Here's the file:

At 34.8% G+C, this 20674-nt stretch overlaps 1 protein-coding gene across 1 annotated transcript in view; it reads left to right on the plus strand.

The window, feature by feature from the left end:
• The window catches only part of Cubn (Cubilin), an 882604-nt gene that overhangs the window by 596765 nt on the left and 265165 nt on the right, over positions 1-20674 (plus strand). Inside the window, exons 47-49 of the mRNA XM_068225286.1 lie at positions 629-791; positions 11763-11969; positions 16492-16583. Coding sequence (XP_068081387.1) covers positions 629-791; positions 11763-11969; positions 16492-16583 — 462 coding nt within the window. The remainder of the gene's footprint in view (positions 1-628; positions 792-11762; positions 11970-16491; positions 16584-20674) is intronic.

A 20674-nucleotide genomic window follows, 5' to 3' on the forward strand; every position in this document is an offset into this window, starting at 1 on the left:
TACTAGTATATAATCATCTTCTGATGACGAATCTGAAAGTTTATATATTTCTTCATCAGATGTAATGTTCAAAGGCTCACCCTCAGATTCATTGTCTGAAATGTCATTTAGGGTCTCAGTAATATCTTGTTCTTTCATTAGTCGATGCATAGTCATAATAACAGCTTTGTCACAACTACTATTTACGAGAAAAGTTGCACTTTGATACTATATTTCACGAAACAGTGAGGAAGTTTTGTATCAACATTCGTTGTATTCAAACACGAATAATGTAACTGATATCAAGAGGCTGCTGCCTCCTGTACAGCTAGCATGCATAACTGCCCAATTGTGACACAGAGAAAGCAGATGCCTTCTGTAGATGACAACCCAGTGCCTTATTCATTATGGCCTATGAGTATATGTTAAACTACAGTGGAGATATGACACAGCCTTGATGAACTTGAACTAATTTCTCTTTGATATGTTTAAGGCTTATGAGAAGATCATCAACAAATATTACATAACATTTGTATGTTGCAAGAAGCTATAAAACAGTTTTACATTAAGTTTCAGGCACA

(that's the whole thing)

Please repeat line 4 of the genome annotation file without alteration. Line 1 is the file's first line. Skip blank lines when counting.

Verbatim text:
A 20674-nucleotide genomic window follows, 5' to 3' on the forward strand; every position in this document is an offset into this window, starting at 1 on the left: